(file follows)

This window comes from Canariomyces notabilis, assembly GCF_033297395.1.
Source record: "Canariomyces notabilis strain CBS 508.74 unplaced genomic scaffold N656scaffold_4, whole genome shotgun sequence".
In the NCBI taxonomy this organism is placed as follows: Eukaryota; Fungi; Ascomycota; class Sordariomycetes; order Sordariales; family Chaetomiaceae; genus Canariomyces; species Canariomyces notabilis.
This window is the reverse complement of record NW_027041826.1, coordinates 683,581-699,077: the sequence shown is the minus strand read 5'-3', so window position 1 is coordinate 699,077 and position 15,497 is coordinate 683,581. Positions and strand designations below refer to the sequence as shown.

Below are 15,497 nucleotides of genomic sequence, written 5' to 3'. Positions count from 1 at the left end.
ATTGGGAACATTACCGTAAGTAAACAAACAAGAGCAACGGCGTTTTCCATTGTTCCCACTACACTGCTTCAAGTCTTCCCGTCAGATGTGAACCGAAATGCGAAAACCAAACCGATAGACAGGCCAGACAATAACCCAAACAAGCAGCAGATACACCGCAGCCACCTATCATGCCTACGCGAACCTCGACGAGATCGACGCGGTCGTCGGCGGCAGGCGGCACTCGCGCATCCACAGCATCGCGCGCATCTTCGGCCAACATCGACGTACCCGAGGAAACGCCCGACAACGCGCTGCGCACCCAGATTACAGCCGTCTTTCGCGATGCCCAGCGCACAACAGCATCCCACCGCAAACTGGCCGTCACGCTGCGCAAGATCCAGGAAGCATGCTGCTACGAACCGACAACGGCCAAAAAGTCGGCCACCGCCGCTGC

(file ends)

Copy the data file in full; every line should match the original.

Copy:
This window comes from Canariomyces notabilis, assembly GCF_033297395.1.
Source record: "Canariomyces notabilis strain CBS 508.74 unplaced genomic scaffold N656scaffold_4, whole genome shotgun sequence".
In the NCBI taxonomy this organism is placed as follows: Eukaryota; Fungi; Ascomycota; class Sordariomycetes; order Sordariales; family Chaetomiaceae; genus Canariomyces; species Canariomyces notabilis.
This window is the reverse complement of record NW_027041826.1, coordinates 683,581-699,077: the sequence shown is the minus strand read 5'-3', so window position 1 is coordinate 699,077 and position 15,497 is coordinate 683,581. Positions and strand designations below refer to the sequence as shown.

Below are 15,497 nucleotides of genomic sequence, written 5' to 3'. Positions count from 1 at the left end.
ATTGGGAACATTACCGTAAGTAAACAAACAAGAGCAACGGCGTTTTCCATTGTTCCCACTACACTGCTTCAAGTCTTCCCGTCAGATGTGAACCGAAATGCGAAAACCAAACCGATAGACAGGCCAGACAATAACCCAAACAAGCAGCAGATACACCGCAGCCACCTATCATGCCTACGCGAACCTCGACGAGATCGACGCGGTCGTCGGCGGCAGGCGGCACTCGCGCATCCACAGCATCGCGCGCATCTTCGGCCAACATCGACGTACCCGAGGAAACGCCCGACAACGCGCTGCGCACCCAGATTACAGCCGTCTTTCGCGATGCCCAGCGCACAACAGCATCCCACCGCAAACTGGCCGTCACGCTGCGCAAGATCCAGGAAGCATGCTGCTACGAACCGACAACGGCCAAAAAGTCGGCCACCGCCGCTGC